Advice Column, Child, Parenting, Tween & Teen Advice


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Are we unable to function or live or breathe without our cellphones? Do we really need to check our messages every ten minutes? Or just get an app that tells you how many calories were in your fried egg and bacon breakfast; or even how many steps you took when you went for a walk with Fido this morning?

Most of the calls we make or messages we sent are not important or even useful. Conveying senseless pics or memes is entertaining, but hardly labels us as intelligent or thoughtful. Who benefits from this over-use of cellphones? This behaviour profits only the cellphone company or network provider. Whilst it is good to want to redistribute your wealth, there are charities who could do with your surplus money more beneficially than MTN or Cell C or whoever you choose.  

We have become addicted to and slaves to our phones. Liberate yourself and your children from the chains of cellphone dictatorship.

Begin in an easy and obvious way: set the example to your children about responsible use of your device. This may mean having to re-educate yourself and adjusting your own lifestyle. The advantage is that it will result in children and teens who are more emotionally present and aware in the company of other real people.

Literae yourself by ensuring that there are times and places when you do not take or make calls. Make your acquaintances aware of the fact that you are not automatically available 24/7. They may think, initially, that you are eccentric, but they will learn to respect your privacy. Start in the obvious place: your car. Yes, that does sound obvious, but so many people talk on their phones or send messages whilst driving. This results in their forgetting to signal before turning or being unable to negotiate a corner with dexterity.

Very few messages are so important that they cannot wait a few hours for you to appreciate them. In fact, it may even give you an air of mystery, a whole new allure, if you don’t respond within thirty seconds to the mindless chatter that passes for communication. People may think that you really do have more important things happening in your world.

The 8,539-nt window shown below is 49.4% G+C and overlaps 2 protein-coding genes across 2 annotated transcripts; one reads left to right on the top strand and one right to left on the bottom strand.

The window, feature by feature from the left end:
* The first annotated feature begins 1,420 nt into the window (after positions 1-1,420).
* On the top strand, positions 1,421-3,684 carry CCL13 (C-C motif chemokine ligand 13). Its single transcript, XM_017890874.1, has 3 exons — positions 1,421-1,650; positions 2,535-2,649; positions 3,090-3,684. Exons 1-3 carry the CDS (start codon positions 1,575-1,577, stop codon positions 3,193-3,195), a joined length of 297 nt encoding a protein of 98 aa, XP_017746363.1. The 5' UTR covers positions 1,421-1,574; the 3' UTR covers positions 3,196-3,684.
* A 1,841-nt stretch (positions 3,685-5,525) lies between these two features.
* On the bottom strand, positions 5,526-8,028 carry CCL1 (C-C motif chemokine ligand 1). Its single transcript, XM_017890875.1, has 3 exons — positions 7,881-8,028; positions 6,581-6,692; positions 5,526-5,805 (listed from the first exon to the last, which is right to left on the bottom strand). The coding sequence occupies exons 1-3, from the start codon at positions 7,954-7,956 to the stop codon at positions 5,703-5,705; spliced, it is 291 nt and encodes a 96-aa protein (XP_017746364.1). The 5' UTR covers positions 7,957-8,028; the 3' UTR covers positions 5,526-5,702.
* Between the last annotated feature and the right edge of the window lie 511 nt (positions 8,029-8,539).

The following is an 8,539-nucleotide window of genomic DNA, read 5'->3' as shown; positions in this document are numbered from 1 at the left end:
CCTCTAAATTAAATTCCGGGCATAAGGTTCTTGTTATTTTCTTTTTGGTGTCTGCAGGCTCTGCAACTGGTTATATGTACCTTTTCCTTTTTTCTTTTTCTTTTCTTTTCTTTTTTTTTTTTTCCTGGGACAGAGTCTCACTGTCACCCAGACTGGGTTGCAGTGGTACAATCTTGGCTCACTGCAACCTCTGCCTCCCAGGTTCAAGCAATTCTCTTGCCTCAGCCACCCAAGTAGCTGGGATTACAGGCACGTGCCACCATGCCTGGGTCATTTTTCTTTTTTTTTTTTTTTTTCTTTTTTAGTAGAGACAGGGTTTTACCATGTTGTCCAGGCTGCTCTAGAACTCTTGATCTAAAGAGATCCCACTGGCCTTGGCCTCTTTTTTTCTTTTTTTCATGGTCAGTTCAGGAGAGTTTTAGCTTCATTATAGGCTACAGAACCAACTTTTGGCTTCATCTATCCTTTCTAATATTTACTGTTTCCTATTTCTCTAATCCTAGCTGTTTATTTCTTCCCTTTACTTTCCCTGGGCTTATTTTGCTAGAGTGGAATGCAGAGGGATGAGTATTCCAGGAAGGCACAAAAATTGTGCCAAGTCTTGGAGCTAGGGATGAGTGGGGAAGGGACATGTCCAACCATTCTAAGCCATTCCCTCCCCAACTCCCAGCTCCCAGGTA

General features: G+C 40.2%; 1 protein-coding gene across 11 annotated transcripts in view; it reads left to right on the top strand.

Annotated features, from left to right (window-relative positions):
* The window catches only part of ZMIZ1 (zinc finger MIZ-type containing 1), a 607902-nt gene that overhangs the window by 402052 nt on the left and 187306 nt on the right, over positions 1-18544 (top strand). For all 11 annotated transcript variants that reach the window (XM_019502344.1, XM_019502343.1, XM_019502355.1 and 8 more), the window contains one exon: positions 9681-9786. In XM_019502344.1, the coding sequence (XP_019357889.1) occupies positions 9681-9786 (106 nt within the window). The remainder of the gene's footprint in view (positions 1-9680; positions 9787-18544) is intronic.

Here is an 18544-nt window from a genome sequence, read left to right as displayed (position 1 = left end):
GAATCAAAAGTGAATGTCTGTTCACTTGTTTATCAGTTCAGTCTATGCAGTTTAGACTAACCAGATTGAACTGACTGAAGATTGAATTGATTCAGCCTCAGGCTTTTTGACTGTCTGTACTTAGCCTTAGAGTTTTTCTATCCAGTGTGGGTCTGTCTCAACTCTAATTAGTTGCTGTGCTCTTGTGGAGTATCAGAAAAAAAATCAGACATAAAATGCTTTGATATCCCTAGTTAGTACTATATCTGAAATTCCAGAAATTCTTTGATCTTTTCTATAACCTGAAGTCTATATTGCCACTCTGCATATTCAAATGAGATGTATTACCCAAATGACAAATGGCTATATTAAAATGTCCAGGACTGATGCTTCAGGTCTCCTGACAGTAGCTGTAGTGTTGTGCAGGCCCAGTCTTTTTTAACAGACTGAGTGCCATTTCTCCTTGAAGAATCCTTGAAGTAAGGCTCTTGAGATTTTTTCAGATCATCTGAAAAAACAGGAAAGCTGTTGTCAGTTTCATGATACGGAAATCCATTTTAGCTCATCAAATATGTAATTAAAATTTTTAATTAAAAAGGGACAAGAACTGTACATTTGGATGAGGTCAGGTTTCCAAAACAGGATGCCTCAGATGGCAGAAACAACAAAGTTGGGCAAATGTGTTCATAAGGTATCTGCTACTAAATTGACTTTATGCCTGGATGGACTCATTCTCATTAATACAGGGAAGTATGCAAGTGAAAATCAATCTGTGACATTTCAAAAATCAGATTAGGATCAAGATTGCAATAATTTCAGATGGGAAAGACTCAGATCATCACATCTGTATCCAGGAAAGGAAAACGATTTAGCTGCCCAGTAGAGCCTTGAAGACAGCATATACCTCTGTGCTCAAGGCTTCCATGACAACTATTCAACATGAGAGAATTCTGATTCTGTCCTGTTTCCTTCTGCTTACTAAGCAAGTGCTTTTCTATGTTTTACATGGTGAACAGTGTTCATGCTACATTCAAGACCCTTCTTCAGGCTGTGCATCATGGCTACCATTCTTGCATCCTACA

Avoid talking on your phone when you are in the bathroom. We all know that the bathroom is Donald Trump’s choice of venue when tweeting, but do you really want to emulate Donald Trump?

Stay away from chatting on your phone when you are in the supermarket. Other shoppers don’t need to know that you cannot choose between Omo and Ariel detergents and have to consult someone at home. Nor do they need to know details of your upcoming divorce or the dreaded visit from your mother-in-law. It may amuse fellow purchasers whilst in the queue, but it makes you sound less sophisticated than you would like to believe you are.

Teach your children the same etiquette and consideration for others. Avoid phone conversations when in public, be it the classroom or your place or worship. It is rude and there are real people around you. 

Leave your phone where you cannot see or hear it when you are eating. This applies to when you are having a snack on your own, sharing a family meal or sitting in a restaurant. The person to whom you are speaking on the phone doesn’t want to hear how twisted your vowel sounds are around a mouthful of Karan Beef. 

Respect the people with whom you are sitting by giving them your attention, not sharing it with your phone.

Encourage your children to turn their phones off after an agreed time at night during the week. This will ensure that they sleep better and are not tempted to receive calls from friends that they will see in the morning.

Some of these rudimentary guidelines will help your teenagers to grow into more empathetic and considerate adults and allow us to disentangle ourselves from the imperative of the phone!

By Tracy Freemantle, Teacher at Pinnacle College Kyalami

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